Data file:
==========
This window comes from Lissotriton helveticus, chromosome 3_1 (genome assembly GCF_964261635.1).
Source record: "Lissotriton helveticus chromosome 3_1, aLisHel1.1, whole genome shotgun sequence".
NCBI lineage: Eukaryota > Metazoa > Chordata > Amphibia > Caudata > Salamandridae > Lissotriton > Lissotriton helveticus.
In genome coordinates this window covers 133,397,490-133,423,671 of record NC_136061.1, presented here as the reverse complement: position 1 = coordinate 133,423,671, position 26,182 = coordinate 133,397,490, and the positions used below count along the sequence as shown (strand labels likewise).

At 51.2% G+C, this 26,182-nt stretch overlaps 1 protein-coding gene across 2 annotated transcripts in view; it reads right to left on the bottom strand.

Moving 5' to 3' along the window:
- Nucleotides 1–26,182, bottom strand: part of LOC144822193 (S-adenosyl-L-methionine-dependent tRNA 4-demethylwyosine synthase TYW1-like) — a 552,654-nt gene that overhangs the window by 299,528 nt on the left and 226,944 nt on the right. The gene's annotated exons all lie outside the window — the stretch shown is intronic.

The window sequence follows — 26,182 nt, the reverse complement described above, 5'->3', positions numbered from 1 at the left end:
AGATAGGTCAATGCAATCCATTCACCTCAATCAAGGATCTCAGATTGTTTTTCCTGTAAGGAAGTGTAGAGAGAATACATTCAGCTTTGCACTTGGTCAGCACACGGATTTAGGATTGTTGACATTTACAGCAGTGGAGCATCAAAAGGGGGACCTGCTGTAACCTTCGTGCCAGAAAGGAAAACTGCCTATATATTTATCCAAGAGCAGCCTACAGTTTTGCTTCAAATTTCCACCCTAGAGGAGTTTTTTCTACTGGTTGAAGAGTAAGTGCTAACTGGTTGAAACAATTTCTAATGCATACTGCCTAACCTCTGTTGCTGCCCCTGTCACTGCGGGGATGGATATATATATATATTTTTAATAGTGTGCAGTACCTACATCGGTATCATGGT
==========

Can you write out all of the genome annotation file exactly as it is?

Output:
This window comes from Lissotriton helveticus, chromosome 3_1 (genome assembly GCF_964261635.1).
Source record: "Lissotriton helveticus chromosome 3_1, aLisHel1.1, whole genome shotgun sequence".
NCBI lineage: Eukaryota > Metazoa > Chordata > Amphibia > Caudata > Salamandridae > Lissotriton > Lissotriton helveticus.
In genome coordinates this window covers 133,397,490-133,423,671 of record NC_136061.1, presented here as the reverse complement: position 1 = coordinate 133,423,671, position 26,182 = coordinate 133,397,490, and the positions used below count along the sequence as shown (strand labels likewise).

At 51.2% G+C, this 26,182-nt stretch overlaps 1 protein-coding gene across 2 annotated transcripts in view; it reads right to left on the bottom strand.

Moving 5' to 3' along the window:
- Nucleotides 1–26,182, bottom strand: part of LOC144822193 (S-adenosyl-L-methionine-dependent tRNA 4-demethylwyosine synthase TYW1-like) — a 552,654-nt gene that overhangs the window by 299,528 nt on the left and 226,944 nt on the right. The gene's annotated exons all lie outside the window — the stretch shown is intronic.

The window sequence follows — 26,182 nt, the reverse complement described above, 5'->3', positions numbered from 1 at the left end:
AGATAGGTCAATGCAATCCATTCACCTCAATCAAGGATCTCAGATTGTTTTTCCTGTAAGGAAGTGTAGAGAGAATACATTCAGCTTTGCACTTGGTCAGCACACGGATTTAGGATTGTTGACATTTACAGCAGTGGAGCATCAAAAGGGGGACCTGCTGTAACCTTCGTGCCAGAAAGGAAAACTGCCTATATATTTATCCAAGAGCAGCCTACAGTTTTGCTTCAAATTTCCACCCTAGAGGAGTTTTTTCTACTGGTTGAAGAGTAAGTGCTAACTGGTTGAAACAATTTCTAATGCATACTGCCTAACCTCTGTTGCTGCCCCTGTCACTGCGGGGATGGATATATATATATATTTTTAATAGTGTGCAGTACCTACATCGGTATCATGGT